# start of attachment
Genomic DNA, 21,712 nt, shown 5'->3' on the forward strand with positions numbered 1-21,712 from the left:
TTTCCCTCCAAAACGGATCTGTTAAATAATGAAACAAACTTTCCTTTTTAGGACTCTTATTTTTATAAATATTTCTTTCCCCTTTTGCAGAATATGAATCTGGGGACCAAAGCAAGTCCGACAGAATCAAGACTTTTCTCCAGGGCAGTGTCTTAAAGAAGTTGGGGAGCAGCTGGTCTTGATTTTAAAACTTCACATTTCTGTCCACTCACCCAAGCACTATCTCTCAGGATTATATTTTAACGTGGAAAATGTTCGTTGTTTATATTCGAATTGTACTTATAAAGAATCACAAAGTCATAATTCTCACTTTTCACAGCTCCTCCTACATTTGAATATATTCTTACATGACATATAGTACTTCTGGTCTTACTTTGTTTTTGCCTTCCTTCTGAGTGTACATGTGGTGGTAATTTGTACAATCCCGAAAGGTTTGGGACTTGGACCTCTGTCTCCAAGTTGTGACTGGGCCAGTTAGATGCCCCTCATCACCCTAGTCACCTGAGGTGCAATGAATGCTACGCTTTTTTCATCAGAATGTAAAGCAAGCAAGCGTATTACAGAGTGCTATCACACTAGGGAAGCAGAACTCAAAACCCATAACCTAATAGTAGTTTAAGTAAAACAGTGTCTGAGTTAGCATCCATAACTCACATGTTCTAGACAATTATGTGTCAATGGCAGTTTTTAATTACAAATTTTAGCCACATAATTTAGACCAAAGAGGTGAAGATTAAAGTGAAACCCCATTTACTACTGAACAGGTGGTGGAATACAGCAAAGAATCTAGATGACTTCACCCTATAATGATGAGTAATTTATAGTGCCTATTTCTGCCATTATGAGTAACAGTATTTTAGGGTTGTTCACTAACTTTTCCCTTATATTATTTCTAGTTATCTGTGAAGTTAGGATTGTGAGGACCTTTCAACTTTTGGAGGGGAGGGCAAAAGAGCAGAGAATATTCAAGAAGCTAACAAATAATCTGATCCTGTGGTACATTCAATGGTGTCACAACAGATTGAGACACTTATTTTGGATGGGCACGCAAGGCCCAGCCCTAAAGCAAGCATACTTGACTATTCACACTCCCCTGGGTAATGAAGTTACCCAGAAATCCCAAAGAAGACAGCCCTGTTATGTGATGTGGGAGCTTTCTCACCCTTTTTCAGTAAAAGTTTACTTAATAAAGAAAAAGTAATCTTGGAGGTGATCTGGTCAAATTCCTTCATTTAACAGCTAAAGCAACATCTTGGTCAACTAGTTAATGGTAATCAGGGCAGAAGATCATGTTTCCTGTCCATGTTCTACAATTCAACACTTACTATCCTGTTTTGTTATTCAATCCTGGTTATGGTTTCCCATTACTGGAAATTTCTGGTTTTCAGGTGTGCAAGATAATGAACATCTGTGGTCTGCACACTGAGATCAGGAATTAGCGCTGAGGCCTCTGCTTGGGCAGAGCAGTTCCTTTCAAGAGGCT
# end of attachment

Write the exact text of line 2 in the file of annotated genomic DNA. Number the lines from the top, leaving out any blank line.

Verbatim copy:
TTTCCCTCCAAAACGGATCTGTTAAATAATGAAACAAACTTTCCTTTTTAGGACTCTTATTTTTATAAATATTTCTTTCCCCTTTTGCAGAATATGAATCTGGGGACCAAAGCAAGTCCGACAGAATCAAGACTTTTCTCCAGGGCAGTGTCTTAAAGAAGTTGGGGAGCAGCTGGTCTTGATTTTAAAACTTCACATTTCTGTCCACTCACCCAAGCACTATCTCTCAGGATTATATTTTAACGTGGAAAATGTTCGTTGTTTATATTCGAATTGTACTTATAAAGAATCACAAAGTCATAATTCTCACTTTTCACAGCTCCTCCTACATTTGAATATATTCTTACATGACATATAGTACTTCTGGTCTTACTTTGTTTTTGCCTTCCTTCTGAGTGTACATGTGGTGGTAATTTGTACAATCCCGAAAGGTTTGGGACTTGGACCTCTGTCTCCAAGTTGTGACTGGGCCAGTTAGATGCCCCTCATCACCCTAGTCACCTGAGGTGCAATGAATGCTACGCTTTTTTCATCAGAATGTAAAGCAAGCAAGCGTATTACAGAGTGCTATCACACTAGGGAAGCAGAACTCAAAACCCATAACCTAATAGTAGTTTAAGTAAAACAGTGTCTGAGTTAGCATCCATAACTCACATGTTCTAGACAATTATGTGTCAATGGCAGTTTTTAATTACAAATTTTAGCCACATAATTTAGACCAAAGAGGTGAAGATTAAAGTGAAACCCCATTTACTACTGAACAGGTGGTGGAATACAGCAAAGAATCTAGATGACTTCACCCTATAATGATGAGTAATTTATAGTGCCTATTTCTGCCATTATGAGTAACAGTATTTTAGGGTTGTTCACTAACTTTTCCCTTATATTATTTCTAGTTATCTGTGAAGTTAGGATTGTGAGGACCTTTCAACTTTTGGAGGGGAGGGCAAAAGAGCAGAGAATATTCAAGAAGCTAACAAATAATCTGATCCTGTGGTACATTCAATGGTGTCACAACAGATTGAGACACTTATTTTGGATGGGCACGCAAGGCCCAGCCCTAAAGCAAGCATACTTGACTATTCACACTCCCCTGGGTAATGAAGTTACCCAGAAATCCCAAAGAAGACAGCCCTGTTATGTGATGTGGGAGCTTTCTCACCCTTTTTCAGTAAAAGTTTACTTAATAAAGAAAAAGTAATCTTGGAGGTGATCTGGTCAAATTCCTTCATTTAACAGCTAAAGCAACATCTTGGTCAACTAGTTAATGGTAATCAGGGCAGAAGATCATGTTTCCTGTCCATGTTCTACAATTCAACACTTACTATCCTGTTTTGTTATTCAATCCTGGTTATGGTTTCCCATTACTGGAAATTTCTGGTTTTCAGGTGTGCAAGATAATGAACATCTGTGGTCTGCACACTGAGATCAGGAATTAGCGCTGAGGCCTCTGCTTGGGCAGAGCAGTTCCTTTCAAGAGGCT